The fact that the Seahawks are without a pass-catching back and have a narrow target tree means Metcalf and Tyler Lockett should both be treated as top-15 fantasy receivers. Look for them to outperform the Mike Evans/Chris Godwin duo going earlier in drafts.

CeeDee Lamb, Dallas Cowboys (ECR = WR47 vs. DDD = WR28)

Lamb dominated as an 18-year-old freshman and enters the NFL after leading the nation in receiving yards, touchdowns, and yards per target over the last two seasons and as PFF’s all-time leader in depth-adjusted yards per target. Like Lamb, Randy Moss also unexpectedly fell during his draft and entered the league as part of a loaded offense as his team’s No. 3 wide receiver, and he proceeded to score 17 touchdowns as a rookie (think of this as Lamb’s floor 😀). Amari Cooper has an underrated injury history that last season alone included foot, ankle, quadriceps and knee sprains, and he just got paid during the offseason.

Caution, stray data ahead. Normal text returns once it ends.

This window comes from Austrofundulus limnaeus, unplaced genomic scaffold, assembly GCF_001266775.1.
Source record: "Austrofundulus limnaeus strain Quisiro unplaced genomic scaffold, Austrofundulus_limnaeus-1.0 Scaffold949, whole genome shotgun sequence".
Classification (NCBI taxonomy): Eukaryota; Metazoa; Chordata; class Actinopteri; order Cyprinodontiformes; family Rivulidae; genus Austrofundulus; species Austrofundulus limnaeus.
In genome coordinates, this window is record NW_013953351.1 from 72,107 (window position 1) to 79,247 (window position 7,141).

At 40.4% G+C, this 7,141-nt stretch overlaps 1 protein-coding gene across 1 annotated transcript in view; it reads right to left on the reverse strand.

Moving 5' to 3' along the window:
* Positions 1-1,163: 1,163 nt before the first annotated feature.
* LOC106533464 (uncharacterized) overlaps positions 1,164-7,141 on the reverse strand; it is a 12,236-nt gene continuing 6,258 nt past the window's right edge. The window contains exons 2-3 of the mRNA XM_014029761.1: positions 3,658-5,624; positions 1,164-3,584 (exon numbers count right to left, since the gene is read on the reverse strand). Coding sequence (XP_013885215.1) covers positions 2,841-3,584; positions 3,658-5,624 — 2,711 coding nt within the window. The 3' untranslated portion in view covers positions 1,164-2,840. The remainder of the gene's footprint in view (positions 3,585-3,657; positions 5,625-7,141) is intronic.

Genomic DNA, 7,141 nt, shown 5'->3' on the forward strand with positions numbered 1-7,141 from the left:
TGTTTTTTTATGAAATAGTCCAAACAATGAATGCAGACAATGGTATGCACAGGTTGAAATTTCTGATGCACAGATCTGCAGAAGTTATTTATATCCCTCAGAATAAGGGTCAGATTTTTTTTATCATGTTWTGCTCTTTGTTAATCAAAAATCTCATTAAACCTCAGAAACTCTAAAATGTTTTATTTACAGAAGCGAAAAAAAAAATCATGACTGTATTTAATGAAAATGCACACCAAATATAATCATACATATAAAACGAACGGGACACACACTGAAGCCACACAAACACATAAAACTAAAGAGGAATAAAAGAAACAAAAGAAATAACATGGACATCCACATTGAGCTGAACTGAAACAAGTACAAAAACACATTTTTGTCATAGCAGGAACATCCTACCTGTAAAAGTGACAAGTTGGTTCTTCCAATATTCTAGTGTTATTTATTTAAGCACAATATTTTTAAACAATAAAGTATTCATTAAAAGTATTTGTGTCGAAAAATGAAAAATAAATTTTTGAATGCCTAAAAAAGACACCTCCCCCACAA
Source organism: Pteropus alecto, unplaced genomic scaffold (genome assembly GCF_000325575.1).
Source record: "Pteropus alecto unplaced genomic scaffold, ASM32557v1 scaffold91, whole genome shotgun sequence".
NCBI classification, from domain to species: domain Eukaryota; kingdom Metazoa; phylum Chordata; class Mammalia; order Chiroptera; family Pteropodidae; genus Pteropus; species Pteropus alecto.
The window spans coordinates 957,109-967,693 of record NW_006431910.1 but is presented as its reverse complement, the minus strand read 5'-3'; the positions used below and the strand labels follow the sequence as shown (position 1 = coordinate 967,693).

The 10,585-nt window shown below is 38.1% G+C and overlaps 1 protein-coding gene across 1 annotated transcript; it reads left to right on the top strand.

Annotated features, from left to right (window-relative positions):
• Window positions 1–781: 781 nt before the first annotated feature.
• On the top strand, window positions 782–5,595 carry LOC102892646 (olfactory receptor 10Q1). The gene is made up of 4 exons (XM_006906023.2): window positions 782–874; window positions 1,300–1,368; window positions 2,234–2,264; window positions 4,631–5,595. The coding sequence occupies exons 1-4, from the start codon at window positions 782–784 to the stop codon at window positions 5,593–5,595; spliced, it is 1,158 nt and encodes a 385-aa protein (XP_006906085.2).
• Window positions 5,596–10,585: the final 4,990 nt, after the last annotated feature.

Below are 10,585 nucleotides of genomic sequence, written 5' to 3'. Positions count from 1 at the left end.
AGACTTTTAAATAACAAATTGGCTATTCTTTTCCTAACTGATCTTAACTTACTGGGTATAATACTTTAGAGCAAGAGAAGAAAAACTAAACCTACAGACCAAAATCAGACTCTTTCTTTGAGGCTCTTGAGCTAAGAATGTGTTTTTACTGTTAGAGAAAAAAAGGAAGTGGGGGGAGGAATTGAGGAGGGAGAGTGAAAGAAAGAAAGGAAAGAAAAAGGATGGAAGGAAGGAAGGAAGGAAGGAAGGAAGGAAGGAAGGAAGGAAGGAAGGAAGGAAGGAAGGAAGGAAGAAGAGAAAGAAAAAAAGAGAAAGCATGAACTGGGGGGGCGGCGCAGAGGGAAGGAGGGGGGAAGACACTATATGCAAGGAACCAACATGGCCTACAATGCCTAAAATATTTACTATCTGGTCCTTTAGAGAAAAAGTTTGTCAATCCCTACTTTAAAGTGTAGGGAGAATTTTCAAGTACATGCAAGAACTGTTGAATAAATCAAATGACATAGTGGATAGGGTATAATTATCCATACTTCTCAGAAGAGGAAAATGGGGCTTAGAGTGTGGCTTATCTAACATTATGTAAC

The Cowboys have plenty of offense to spread around, as they averaged an NFL-high 440.9 yards per game last season and should perform better in the red zone. Moreover, Randall Cobb and Jason Witten left behind 166 targets, and after ranking 21st in pass rate last season, the Cowboys’ new head coach had the NFL’s highest pass rate from 2015-2018. I’d much prefer the No. 3 WR indoors in this offense than the No. 2 option with uncertainty at QB (like in Denver). Lamb is going to eat everywhere, but it’s especially unfair to defensive backs that he’ll see so much time in the slot (pedestrian Cobb ranked top-10 in YPT in the role last season despite being among league leaders in drops). Lamb’s ECR/ADP feels like a Bill Ripken-level error.

Other WRs I’m higher on: Diontae Johnson (ECR = WR37 vs. DDD = WR29), Anthony Miller (ECR = WR45 vs. DDD = WR34), DeSean Jackson (ECR = WR60 vs. DDD = WR39) and Breshad Perriman (ECR = WR53 vs. DDD = WR41)